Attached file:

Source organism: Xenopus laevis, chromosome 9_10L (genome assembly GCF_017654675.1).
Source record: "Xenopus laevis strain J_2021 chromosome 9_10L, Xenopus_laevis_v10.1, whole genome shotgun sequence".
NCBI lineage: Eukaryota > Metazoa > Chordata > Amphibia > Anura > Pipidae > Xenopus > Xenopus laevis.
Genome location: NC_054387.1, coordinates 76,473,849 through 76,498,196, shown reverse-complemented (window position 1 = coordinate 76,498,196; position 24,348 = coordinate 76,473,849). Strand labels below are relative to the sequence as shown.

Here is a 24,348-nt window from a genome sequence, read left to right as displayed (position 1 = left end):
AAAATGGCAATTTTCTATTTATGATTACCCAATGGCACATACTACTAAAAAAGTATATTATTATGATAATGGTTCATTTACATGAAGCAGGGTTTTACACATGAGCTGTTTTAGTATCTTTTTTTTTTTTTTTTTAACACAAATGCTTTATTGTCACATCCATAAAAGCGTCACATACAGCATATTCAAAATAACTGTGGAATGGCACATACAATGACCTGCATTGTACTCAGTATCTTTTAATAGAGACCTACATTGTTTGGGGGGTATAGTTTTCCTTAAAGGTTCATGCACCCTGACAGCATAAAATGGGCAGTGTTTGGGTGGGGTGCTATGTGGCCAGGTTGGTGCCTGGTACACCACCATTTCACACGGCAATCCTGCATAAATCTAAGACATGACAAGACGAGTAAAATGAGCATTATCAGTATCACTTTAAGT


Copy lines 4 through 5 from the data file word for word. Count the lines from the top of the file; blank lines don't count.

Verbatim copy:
Genome location: NC_054387.1, coordinates 76,473,849 through 76,498,196, shown reverse-complemented (window position 1 = coordinate 76,498,196; position 24,348 = coordinate 76,473,849). Strand labels below are relative to the sequence as shown.

Here is a 24,348-nt window from a genome sequence, read left to right as displayed (position 1 = left end):